The ode is a poetic form formed for flattery. There are three types of odes: the Horation; the Pindaric; and the Irregular.
The Horation ode (named for the Latin poet, Horace) contains one stanza pattern that repeats throughout the poem–usually 2 or 4 lines in length.
The Pindaric ode (named for the Greek poet, Pindar) is made up of a pattern of three stanzas called triads. This type of ode can be composed of several triads, but the first (the strophe) and the second (antistrophe) should be idnentical metrically with the third (epode) wandering off on its own metrical path.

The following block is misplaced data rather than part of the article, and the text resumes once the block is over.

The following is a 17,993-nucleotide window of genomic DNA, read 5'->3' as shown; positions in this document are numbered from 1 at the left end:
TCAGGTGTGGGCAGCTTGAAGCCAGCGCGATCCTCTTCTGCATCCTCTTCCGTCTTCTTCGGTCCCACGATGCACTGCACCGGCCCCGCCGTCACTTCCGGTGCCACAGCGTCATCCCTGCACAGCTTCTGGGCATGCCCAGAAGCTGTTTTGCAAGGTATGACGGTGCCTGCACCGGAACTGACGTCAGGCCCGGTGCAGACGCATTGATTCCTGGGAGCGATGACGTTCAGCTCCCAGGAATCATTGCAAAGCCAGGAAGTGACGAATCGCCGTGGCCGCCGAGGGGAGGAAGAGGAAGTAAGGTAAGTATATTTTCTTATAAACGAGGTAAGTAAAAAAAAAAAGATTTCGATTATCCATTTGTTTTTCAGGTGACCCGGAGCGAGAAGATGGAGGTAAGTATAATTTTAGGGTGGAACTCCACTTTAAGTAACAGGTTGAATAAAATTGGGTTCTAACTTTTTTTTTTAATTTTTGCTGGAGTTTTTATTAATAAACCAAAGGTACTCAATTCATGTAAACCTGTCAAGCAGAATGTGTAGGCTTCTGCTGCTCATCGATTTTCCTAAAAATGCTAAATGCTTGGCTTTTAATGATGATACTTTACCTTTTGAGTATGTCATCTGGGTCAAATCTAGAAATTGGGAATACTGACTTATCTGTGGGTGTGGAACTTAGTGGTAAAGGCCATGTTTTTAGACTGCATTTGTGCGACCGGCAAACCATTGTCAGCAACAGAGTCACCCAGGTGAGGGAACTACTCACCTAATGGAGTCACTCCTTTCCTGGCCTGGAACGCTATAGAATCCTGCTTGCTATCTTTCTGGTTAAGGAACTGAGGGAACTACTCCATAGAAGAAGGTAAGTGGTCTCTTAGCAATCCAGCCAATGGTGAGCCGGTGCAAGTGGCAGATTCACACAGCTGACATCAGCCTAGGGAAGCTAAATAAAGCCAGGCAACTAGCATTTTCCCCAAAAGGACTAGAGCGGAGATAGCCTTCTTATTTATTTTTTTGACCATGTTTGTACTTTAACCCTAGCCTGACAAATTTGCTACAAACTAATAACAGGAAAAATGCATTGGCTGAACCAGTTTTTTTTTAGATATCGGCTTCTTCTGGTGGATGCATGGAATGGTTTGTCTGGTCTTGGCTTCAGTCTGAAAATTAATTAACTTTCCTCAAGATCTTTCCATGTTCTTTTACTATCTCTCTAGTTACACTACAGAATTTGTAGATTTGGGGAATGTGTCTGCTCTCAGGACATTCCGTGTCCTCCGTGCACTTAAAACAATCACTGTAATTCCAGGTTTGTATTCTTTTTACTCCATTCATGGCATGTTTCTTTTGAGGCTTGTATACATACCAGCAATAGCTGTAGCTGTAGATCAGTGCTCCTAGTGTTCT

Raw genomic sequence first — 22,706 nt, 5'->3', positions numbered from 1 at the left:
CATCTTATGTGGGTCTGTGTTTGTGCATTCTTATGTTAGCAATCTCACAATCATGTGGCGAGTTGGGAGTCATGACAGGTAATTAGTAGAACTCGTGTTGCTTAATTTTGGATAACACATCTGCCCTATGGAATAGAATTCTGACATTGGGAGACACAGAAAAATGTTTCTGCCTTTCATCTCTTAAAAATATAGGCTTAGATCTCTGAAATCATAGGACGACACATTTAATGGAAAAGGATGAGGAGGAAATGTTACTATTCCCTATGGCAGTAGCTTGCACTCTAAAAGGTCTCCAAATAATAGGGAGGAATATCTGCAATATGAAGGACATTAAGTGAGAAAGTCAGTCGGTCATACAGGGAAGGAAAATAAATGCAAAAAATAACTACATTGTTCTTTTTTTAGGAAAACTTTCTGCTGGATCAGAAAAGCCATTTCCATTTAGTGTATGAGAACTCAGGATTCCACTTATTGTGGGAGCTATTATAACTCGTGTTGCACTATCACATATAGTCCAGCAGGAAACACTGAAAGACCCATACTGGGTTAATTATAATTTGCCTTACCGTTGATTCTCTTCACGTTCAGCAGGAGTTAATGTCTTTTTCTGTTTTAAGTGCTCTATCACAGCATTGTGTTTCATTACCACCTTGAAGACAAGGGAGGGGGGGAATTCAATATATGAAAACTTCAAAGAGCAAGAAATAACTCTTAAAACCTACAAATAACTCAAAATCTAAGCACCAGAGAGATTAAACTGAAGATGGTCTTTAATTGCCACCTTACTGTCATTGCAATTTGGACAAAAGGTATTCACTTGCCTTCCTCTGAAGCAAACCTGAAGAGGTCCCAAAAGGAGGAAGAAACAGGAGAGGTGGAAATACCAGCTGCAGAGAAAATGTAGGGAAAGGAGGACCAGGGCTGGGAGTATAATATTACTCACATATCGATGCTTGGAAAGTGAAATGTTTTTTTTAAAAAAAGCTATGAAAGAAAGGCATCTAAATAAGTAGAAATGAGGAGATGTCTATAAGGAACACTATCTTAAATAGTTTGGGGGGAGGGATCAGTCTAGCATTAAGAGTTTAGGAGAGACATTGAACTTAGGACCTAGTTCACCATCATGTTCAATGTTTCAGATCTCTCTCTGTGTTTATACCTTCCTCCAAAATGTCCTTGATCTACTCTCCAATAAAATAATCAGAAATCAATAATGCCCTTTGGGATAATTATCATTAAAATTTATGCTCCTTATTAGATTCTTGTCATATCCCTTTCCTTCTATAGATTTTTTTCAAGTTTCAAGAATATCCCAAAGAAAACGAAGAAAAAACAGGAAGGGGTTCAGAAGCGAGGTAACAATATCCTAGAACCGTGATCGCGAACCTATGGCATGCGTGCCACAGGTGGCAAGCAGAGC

The irregular ode (named for no one in particular) does away with formalities and focuses on the praising aspect of the ode.
Many odes are longer poems, but I’m going to share a basic example of my irregular ode here:
“Ode to Rain”
there would be no frog
to leap into the pond.
Of course, this piece is also tipping its hat to Basho’s famous haiku as well.
I’ve, of course, got some more resources to share on odes:
- Wikipedia definition
- Poets.org definition
- Instructions for writing your own ode
- Odes written by Pablo Neruda